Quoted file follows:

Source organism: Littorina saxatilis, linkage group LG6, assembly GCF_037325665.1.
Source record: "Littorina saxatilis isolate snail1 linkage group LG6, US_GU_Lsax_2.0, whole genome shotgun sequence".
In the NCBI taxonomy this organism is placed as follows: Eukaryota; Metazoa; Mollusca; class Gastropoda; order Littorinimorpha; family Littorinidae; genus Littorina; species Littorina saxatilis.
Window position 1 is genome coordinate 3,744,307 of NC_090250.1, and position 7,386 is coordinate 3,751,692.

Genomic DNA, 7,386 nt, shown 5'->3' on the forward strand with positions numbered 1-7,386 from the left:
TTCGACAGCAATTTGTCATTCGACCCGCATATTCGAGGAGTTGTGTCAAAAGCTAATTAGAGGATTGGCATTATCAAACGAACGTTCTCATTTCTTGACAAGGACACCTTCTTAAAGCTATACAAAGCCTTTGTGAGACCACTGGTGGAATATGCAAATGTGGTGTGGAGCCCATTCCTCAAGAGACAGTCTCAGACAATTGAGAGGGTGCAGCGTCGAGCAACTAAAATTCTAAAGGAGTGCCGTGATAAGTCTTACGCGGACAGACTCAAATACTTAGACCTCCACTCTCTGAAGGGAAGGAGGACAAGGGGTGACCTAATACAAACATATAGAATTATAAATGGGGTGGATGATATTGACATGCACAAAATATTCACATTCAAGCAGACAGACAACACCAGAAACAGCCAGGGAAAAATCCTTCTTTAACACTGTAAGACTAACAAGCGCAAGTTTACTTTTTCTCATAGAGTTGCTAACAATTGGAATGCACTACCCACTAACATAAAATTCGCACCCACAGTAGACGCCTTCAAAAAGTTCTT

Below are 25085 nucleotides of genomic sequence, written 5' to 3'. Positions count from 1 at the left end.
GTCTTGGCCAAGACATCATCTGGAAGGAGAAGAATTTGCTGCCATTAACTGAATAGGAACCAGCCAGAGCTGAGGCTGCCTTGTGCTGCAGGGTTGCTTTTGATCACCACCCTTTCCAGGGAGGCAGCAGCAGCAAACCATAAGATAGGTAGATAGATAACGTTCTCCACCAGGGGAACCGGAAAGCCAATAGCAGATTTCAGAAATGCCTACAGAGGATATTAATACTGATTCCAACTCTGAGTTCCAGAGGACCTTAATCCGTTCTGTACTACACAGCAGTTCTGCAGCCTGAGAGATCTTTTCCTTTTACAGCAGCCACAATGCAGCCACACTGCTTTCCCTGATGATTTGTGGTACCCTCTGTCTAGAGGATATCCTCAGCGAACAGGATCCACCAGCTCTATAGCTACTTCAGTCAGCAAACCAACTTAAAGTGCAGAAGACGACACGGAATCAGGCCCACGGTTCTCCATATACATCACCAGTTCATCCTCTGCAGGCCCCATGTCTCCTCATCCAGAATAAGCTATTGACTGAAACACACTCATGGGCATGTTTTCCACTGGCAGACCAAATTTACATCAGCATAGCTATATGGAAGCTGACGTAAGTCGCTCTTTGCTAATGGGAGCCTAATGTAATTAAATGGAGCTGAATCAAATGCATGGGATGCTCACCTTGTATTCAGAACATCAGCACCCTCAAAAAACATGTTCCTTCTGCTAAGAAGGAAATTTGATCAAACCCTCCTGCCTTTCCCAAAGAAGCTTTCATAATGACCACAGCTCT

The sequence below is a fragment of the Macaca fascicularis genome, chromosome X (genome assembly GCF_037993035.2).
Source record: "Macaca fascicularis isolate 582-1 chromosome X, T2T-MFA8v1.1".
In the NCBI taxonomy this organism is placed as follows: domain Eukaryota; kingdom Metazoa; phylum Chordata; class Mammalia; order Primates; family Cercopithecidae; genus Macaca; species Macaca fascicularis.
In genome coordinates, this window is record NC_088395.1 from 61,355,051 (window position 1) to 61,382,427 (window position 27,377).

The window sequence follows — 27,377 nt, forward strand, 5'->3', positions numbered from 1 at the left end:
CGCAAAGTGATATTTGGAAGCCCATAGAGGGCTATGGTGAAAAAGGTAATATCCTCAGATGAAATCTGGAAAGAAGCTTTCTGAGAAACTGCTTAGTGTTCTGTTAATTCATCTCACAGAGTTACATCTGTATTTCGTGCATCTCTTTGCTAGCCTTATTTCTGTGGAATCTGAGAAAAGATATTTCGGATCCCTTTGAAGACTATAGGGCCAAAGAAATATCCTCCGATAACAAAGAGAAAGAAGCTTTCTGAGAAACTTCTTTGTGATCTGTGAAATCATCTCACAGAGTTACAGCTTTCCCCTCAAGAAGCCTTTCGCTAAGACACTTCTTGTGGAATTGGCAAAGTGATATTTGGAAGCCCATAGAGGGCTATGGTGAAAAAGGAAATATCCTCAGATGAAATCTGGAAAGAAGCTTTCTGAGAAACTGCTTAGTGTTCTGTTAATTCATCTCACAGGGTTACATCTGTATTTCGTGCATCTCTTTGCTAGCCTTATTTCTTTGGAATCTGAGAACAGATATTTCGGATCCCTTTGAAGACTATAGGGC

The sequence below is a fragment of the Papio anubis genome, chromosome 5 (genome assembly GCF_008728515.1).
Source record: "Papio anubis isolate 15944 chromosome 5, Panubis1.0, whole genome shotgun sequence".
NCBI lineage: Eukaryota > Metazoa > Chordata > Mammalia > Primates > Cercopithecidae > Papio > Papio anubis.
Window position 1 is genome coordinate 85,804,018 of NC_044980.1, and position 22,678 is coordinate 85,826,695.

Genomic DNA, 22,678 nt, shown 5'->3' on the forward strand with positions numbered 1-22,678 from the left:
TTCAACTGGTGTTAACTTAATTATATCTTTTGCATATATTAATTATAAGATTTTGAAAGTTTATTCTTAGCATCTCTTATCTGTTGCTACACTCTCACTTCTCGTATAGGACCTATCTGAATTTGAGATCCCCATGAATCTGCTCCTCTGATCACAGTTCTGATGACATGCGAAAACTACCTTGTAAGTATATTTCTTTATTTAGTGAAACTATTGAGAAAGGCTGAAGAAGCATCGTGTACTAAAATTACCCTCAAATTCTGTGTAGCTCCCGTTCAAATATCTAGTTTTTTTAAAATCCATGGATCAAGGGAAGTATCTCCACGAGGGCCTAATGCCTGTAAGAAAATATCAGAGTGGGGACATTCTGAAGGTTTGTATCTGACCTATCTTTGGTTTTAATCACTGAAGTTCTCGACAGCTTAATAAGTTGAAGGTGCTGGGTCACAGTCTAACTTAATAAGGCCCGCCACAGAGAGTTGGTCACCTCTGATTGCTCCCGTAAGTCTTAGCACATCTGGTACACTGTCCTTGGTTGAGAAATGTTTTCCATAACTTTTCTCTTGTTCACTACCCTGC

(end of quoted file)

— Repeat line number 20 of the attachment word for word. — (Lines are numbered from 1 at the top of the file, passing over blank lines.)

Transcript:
TTCAACTGGTGTTAACTTAATTATATCTTTTGCATATATTAATTATAAGATTTTGAAAGTTTATTCTTAGCATCTCTTATCTGTTGCTACACTCTCACTTCTCGTATAGGACCTATCTGAATTTGAGATCCCCATGAATCTGCTCCTCTGATCACAGTTCTGATGACATGCGAAAACTACCTTGTAAGTATATTTCTTTATTTAGTGAAACTATTGAGAAAGGCTGAAGAAGCATCGTGTACTAAAATTACCCTCAAATTCTGTGTAGCTCCCGTTCAAATATCTAGTTTTTTTAAAATCCATGGATCAAGGGAAGTATCTCCACGAGGGCCTAATGCCTGTAAGAAAATATCAGAGTGGGGACATTCTGAAGGTTTGTATCTGACCTATCTTTGGTTTTAATCACTGAAGTTCTCGACAGCTTAATAAGTTGAAGGTGCTGGGTCACAGTCTAACTTAATAAGGCCCGCCACAGAGAGTTGGTCACCTCTGATTGCTCCCGTAAGTCTTAGCACATCTGGTACACTGTCCTTGGTTGAGAAATGTTTTCCATAACTTTTCTCTTGTTCACTACCCTGC